Thailand Reflections: Part III – My Fondest Memories

*This post was originally published on February 23rd, 2012

Two and a half months since my return to the United States, I finally am sharing my promised Part III of my Thailand reflections. Although time has passed, my favorite moments of my trip still remain freshly stamped in my mind. Some life experiences happen only once, and are completely unexpected or even unimaginable until experienced. Such is the case with these moments I share here, in no particular order of favoritism. Indeed, they are ones I shall never forget.

  1. Singing Simon and Garfunkel with a Taxi Driver in Bangkok:

My first introduction to Thailand was through a jolly, smiley Thai taxi driver man who appeared to be in his late 50’s or so. Although his English was a bit limited, his friendly nature made for easy communication, as we smiled and laughed at any misunderstood words or incorrect pronunciations. He was quick to share with me how he loves older American music, and proceeded to pop in a CD of Simon and Garfunkel’s greatest hits. Being that I am a huge fan of this duo, I remember thinking how perfect this was after being on a 30 hour flight. Then, the driver started singing, and he had a beautiful tenor voice. I joined in singing Garfunkel’s harmonies with him. We continued to sing every single song on the CD together during the 45 minute ride from Suvarnabhumi airport to my hotel in the Silom neighborhood of Bangkok. I barely noticed that I was surrounded in the 8-lane traffic of multi-passenger motor bikes and bright pink and yellow sedans.  I was too preoccupied with singing and laughing with my taxi driver. I had enjoyed it so much that I was sad for a moment when we arrived at my hotel, although the sadness soon dissipated when my head hit the pillow. Mr. Taxi Driver received a nice tip from me, though. This was definitely not an average taxi riding experience.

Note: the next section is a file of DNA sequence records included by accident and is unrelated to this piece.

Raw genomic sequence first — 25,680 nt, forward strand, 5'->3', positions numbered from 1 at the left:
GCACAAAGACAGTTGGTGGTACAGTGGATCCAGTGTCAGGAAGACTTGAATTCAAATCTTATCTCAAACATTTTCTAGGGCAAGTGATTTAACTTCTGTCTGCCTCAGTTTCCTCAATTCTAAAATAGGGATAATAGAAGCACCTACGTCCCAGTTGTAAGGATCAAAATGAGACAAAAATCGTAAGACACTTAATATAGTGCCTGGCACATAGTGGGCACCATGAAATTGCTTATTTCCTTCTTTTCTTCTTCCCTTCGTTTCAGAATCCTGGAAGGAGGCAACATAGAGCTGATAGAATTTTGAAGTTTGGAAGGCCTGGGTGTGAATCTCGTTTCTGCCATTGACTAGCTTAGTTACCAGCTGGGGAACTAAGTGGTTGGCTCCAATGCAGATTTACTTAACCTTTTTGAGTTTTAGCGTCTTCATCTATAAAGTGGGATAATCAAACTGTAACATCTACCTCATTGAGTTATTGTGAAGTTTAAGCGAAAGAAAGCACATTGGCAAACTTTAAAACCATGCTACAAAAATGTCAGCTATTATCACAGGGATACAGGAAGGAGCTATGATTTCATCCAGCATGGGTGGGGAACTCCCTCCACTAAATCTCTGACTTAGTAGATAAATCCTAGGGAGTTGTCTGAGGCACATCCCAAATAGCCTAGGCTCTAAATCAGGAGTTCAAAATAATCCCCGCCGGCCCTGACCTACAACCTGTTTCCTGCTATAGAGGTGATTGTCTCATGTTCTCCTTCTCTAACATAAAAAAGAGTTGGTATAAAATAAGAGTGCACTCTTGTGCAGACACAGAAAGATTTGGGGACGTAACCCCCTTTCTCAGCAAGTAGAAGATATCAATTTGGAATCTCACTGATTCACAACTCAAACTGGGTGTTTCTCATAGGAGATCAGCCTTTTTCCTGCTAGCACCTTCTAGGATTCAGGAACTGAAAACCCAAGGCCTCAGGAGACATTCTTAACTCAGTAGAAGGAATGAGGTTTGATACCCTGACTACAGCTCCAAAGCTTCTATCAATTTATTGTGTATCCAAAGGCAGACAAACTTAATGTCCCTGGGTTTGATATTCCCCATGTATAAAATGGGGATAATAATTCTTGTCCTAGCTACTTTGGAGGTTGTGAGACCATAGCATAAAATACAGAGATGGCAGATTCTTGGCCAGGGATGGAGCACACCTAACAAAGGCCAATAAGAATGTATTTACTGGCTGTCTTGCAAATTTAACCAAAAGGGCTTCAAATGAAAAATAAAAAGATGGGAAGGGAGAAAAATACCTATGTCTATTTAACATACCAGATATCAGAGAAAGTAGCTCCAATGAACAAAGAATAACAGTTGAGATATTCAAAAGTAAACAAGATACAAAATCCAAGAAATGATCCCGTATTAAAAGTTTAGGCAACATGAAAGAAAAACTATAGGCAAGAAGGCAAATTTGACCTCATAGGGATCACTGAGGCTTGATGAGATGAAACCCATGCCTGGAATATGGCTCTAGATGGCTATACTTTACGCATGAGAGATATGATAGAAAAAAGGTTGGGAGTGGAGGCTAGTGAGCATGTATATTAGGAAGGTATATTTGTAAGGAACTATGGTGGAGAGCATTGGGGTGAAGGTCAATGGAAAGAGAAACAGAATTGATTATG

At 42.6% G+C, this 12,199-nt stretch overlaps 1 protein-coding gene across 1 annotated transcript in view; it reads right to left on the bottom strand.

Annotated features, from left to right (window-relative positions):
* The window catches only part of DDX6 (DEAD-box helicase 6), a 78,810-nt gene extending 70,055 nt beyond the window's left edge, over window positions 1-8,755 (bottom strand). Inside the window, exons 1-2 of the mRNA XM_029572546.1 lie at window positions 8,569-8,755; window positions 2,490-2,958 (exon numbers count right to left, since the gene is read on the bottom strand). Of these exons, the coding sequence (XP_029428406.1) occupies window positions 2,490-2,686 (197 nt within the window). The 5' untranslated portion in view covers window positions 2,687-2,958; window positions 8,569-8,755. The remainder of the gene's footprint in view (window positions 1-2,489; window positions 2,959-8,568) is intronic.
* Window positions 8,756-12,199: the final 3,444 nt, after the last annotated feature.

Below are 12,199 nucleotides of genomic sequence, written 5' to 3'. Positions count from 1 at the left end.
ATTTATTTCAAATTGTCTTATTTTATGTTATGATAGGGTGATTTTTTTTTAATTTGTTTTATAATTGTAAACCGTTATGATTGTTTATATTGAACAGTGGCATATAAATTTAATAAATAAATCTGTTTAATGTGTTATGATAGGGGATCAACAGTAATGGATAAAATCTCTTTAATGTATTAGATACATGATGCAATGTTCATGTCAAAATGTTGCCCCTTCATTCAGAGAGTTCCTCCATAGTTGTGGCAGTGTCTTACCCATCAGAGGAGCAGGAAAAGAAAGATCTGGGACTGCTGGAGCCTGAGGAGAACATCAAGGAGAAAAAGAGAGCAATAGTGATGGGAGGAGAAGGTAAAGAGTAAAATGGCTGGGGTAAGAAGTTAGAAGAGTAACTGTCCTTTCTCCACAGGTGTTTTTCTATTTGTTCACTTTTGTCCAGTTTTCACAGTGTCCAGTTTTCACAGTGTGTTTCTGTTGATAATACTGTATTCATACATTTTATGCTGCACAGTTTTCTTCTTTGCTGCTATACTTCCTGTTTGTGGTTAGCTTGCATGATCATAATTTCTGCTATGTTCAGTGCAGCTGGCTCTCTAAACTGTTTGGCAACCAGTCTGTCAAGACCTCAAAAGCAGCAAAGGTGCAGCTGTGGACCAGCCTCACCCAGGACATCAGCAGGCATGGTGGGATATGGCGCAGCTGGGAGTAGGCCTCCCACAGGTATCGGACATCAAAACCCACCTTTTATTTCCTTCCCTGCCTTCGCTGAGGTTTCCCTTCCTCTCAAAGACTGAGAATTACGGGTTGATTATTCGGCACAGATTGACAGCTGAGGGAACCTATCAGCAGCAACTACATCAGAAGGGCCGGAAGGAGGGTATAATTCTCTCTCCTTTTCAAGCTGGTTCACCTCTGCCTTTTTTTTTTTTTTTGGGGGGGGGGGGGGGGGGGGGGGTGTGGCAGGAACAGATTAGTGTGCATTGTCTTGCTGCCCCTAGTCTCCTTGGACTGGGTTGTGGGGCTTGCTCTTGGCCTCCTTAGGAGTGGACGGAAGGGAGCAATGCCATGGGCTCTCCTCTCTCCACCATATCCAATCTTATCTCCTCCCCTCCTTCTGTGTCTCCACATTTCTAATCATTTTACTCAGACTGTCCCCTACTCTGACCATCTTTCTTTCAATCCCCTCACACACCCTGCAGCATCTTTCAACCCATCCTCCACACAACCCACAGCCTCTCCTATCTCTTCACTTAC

1. Visiting a shaman in Chiang Mai